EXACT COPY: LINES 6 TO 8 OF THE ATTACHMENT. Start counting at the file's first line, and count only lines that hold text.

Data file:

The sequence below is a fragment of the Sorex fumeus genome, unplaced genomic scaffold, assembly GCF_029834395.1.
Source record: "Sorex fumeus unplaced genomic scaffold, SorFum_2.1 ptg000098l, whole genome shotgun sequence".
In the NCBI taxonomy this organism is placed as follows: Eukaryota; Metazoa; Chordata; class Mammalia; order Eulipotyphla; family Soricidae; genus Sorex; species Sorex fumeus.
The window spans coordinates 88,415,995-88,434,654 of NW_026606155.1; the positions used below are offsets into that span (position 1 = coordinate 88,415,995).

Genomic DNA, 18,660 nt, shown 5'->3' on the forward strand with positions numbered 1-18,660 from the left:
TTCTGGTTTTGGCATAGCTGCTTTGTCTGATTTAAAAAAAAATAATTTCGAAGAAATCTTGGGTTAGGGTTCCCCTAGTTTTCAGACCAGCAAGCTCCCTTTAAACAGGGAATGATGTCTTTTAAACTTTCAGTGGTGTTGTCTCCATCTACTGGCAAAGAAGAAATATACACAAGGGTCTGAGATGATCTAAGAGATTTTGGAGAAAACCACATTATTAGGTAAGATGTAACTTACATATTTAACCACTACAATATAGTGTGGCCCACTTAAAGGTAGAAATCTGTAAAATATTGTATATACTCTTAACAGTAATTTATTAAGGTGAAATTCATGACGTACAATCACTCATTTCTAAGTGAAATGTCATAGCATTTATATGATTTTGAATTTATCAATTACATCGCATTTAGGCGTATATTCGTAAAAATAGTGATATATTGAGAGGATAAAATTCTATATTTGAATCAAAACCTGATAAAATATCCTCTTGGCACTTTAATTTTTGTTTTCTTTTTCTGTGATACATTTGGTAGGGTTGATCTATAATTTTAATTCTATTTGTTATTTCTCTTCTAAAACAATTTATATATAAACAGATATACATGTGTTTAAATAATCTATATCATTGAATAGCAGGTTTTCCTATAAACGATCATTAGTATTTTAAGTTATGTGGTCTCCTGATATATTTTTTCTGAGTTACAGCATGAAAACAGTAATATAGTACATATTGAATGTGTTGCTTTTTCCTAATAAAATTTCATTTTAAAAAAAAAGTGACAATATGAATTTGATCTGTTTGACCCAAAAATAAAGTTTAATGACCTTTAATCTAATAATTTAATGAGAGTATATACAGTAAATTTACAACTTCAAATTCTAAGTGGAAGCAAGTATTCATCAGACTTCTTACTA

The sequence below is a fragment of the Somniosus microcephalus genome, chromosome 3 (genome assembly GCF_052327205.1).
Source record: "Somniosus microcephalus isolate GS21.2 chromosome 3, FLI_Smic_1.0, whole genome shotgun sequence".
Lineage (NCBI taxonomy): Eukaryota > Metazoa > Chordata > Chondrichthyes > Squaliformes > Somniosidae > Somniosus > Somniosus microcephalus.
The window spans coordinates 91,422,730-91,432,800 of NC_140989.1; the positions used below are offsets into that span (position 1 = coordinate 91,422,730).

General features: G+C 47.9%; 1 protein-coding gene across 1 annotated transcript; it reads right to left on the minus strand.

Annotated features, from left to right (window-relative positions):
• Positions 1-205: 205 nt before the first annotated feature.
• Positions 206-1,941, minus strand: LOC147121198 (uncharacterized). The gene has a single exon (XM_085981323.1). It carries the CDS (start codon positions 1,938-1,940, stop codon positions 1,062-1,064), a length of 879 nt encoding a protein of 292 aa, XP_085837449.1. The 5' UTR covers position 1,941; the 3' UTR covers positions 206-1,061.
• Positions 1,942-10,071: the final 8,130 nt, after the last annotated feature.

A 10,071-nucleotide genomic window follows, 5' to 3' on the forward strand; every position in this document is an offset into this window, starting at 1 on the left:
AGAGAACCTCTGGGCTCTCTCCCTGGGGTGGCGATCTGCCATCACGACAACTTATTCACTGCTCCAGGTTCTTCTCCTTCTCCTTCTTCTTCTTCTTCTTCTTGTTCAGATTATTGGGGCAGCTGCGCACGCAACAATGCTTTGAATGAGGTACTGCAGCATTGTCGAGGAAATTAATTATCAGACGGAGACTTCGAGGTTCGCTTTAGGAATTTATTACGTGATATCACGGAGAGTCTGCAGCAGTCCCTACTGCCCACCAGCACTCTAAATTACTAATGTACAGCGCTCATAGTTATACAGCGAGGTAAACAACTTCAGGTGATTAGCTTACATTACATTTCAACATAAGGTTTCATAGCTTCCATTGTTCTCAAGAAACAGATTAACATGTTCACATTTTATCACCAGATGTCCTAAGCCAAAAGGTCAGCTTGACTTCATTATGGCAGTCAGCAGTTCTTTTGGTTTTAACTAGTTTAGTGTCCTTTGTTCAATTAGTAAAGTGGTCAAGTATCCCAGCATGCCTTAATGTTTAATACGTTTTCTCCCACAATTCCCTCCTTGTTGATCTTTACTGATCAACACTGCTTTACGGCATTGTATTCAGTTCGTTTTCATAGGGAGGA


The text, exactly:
TTCTGGTTTTGGCATAGCTGCTTTGTCTGATTTAAAAAAAAATAATTTCGAAGAAATCTTGGGTTAGGGTTCCCCTAGTTTTCAGACCAGCAAGCTCCCTTTAAACAGGGAATGATGTCTTTTAAACTTTCAGTGGTGTTGTCTCCATCTACTGGCAAAGAAGAAATATACACAAGGGTCTGAGATGATCTAAGAGATTTTGGAGAAAACCACATTATTAGGTAAGATGTAACTTACATATTTAACCACTACAATATAGTGTGGCCCACTTAAAGGTAGAAATCTGTAAAATATTGTATATACTCTTAACAGTAATTTATTAAGGTGAAATTCATGACGTACAATCACTCATTTCTAAGTGAAATGTCATAGCATTTATATGATTTTGAATTTATCAATTACATCGCATTTAGGCGTATATTCGTAAAAATAGTGATATATTGAGAGGATAAAATTCTATATTTGAATCAAAACCTGATAAAATATCCTCTTGGCACTTTAATTTTTGTTTTCTTTTTCTGTGATACATTTGGTAGGGTTGATCTATAATTTTAATTCTATTTGTTATTTCTCTTCTAAAACAATTTATATATAAACAGATATACATGTGTTTAAATAATCTATATCATTGAATAGCAGGTTTTCCTATAAACGATCATTAGTATTTTAAGTTATGTGGTCTCCTGATATATTTTTTCTGAGTTACAGCATGAAAACAGTAATATAGTACATATTGAATGTGTTGCTTTTTCCTAATAAAATTTCATTTTAAAAAAAAAGTGACAATATGAATTTGATCTGTTTGACCCAAAAATAAAGTTTAATGACCTTTAATCTAATAATTTAATGAGAGTATATACAGTAAATTTACAACTTCAAATTCTAAGTGGAAGCAAGTATTCATCAGACTTCTTACTA

The sequence below is a fragment of the Somniosus microcephalus genome, chromosome 3 (genome assembly GCF_052327205.1).
Source record: "Somniosus microcephalus isolate GS21.2 chromosome 3, FLI_Smic_1.0, whole genome shotgun sequence".